Li drops in to help realize home dream
Updated: 2013-12-28 00:42
By ZHAO YINAN in Tianjin and XU WEI in Beijing (China Daily)
For Li Zongyi, 77, an unexpected visitor to her home has realized her decades-long dream.
The guest was Premier Li Keqiang. During a one-day trip to Tianjin on Friday, he paid a surprising visit to Li Zongyi's home in the Xiyuzhuang community, one of the oldest shantytowns in the city, and promised residents that they will be able to move into new apartments in the next year.
Han Huixia, Li Zongyi's daughter, said: "I have been waiting for this moment for so long. I dare not burn coal to keep warm in winter, in case there is a gas leak or a fire."
Like families in the Xiyuzhuang community, hundreds of millions of residents in shantytowns nationwide are expected to move into new apartments, analysts said, as the country pushes ahead with renovation projects for these areas.
Huang Xiaohu, a researcher at a consultancy center affiliated to the Ministry of Land and Resources, said the renovation of some shanty areas can be very difficult, due to the complexity of the local population, a lack of financial support, and disagreements among residents on the relocation plan.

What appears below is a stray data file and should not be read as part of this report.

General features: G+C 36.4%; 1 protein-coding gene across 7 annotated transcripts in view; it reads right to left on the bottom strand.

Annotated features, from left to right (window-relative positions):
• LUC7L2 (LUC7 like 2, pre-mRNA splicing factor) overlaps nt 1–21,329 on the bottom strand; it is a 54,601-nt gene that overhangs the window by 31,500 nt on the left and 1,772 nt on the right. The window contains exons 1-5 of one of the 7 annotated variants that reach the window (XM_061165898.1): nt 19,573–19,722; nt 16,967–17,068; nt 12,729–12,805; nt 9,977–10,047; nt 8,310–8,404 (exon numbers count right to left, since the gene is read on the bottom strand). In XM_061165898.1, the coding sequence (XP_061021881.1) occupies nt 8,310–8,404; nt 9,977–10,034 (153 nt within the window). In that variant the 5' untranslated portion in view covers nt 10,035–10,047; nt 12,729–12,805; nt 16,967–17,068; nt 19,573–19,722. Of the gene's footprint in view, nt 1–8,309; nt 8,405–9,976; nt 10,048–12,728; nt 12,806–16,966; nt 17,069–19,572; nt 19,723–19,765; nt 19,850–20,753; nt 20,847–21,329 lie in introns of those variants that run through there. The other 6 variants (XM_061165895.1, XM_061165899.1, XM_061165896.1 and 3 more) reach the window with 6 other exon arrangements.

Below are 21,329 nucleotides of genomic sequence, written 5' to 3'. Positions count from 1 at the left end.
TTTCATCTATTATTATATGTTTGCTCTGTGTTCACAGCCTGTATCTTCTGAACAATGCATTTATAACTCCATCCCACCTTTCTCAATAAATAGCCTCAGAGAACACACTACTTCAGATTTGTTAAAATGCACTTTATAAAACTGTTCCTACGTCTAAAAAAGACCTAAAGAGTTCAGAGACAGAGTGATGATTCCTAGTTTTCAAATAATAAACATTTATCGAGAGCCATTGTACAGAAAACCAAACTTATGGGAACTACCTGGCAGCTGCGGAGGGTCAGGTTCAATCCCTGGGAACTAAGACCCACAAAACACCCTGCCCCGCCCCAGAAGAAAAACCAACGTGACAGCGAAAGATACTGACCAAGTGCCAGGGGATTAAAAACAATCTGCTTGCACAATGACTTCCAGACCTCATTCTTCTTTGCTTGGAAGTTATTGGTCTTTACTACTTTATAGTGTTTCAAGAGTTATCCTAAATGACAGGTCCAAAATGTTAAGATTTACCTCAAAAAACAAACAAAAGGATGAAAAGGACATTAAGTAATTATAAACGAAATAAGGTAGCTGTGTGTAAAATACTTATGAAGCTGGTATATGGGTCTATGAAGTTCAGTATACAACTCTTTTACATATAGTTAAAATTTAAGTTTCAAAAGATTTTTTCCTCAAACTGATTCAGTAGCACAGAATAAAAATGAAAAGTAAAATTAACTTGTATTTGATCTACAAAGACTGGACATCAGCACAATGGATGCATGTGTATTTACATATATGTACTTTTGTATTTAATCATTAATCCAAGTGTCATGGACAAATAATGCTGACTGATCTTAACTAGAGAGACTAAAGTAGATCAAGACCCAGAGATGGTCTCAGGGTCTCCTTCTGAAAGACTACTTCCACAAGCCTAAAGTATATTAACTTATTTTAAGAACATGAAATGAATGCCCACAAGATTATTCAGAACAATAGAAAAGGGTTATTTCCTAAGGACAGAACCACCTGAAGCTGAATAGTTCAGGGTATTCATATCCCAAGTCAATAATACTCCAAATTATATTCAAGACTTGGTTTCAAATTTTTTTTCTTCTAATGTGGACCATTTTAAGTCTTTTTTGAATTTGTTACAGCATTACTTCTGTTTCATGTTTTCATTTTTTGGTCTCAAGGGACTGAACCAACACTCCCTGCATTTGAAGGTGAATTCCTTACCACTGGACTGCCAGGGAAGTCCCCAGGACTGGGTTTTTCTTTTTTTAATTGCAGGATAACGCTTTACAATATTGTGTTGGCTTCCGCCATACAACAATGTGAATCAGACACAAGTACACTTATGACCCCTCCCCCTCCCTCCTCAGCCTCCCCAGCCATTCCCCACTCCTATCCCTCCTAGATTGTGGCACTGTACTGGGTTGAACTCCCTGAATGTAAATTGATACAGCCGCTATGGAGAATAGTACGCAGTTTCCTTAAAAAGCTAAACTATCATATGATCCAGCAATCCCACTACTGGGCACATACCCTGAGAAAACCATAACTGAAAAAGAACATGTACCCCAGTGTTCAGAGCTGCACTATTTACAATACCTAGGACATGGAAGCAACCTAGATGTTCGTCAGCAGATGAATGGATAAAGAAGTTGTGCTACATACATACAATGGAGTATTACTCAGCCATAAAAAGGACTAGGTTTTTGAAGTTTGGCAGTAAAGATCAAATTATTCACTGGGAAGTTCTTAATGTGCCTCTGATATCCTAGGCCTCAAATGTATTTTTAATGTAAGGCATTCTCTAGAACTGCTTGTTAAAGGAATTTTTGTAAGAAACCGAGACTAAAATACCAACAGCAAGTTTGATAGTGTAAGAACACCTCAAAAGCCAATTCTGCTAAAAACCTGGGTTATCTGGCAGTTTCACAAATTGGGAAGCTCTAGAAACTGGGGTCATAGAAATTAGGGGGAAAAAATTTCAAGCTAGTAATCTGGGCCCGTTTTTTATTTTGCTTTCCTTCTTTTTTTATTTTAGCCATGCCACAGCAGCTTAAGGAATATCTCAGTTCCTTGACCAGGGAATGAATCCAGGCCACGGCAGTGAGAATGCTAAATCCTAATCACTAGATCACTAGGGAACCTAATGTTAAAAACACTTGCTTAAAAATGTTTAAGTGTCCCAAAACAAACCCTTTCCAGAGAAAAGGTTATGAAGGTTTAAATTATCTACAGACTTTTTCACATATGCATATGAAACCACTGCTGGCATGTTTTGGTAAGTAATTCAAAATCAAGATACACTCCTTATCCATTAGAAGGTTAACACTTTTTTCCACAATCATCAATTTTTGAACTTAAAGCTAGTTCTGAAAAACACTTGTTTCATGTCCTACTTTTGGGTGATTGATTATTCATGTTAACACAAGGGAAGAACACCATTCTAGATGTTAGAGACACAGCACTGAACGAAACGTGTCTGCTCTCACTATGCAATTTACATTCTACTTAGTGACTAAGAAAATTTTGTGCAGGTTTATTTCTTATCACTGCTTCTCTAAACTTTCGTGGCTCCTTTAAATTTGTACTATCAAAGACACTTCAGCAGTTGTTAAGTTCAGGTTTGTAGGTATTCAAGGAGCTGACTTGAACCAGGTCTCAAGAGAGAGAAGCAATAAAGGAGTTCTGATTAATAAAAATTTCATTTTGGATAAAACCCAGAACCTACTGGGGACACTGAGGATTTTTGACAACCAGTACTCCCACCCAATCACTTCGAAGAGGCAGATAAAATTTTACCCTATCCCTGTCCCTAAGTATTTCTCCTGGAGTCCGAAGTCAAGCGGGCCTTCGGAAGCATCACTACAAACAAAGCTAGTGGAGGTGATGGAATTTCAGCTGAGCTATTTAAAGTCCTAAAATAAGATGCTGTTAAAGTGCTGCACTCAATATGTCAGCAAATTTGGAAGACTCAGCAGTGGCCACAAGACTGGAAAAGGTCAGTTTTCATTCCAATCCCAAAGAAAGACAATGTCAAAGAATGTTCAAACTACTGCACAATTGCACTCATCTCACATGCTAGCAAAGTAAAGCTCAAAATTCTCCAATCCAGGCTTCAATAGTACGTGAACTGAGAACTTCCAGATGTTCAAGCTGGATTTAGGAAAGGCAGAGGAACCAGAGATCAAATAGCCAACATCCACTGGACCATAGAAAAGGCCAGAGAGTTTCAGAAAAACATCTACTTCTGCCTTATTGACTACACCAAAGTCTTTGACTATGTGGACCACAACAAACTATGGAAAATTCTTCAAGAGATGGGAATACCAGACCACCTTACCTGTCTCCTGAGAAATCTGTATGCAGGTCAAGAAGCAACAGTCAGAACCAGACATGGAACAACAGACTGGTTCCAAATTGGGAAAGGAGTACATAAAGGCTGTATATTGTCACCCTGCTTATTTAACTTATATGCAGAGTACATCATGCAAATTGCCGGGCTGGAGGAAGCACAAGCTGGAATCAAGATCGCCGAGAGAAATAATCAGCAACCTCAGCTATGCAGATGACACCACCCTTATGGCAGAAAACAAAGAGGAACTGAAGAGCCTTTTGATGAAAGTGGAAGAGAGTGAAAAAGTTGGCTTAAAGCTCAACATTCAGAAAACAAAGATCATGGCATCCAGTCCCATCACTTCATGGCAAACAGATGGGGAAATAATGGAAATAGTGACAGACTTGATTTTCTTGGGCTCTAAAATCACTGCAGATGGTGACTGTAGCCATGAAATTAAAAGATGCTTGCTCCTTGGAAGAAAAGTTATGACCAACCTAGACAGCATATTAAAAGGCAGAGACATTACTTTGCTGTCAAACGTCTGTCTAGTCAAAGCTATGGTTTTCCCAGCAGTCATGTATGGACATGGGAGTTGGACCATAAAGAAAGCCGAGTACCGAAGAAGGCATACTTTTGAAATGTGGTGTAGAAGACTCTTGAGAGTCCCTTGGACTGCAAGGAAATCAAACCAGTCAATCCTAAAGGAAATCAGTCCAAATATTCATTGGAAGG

The Xiyuzhuang community, covering 64 hectares and with low-income residents comprising 20 percent of its households, is a typical case, Huang said, as the cost of compensation is too high.
"The only way out in this case is to let the government play the dominant role and provide residents with low-cost houses, instead of costly commercial apartments," he said.
A State Council meeting in June pledged to improve housing conditions for the underprivileged and to promote urbanization by accelerating shantytown reform.
Urbanization will also be pushed for another 100 million people living in the country's less developed western areas.
To achieve the target, the government will encourage private capital and enterprises to invest in the shantytown transformation, and will allow local authorities to use corporate bonds to solve the financing problem.
As of 2013, China has solved the housing problems of 2.18 million households living in shantytown areas and embarked on projects that could solve such problems for another 3.23 million households, 6 percent higher than planned.
Tao Ran, a professor at Renmin University of China, said the government has looked to the resettlement of residents in shanty areas to be one of its key economic drives in coming years.
But some fundamental work should be addressed before any steps are taken, he said.
Tao suggested that a universal guideline be introduced for local governments to follow during demolition of homes to avoid misconduct and conflicts.
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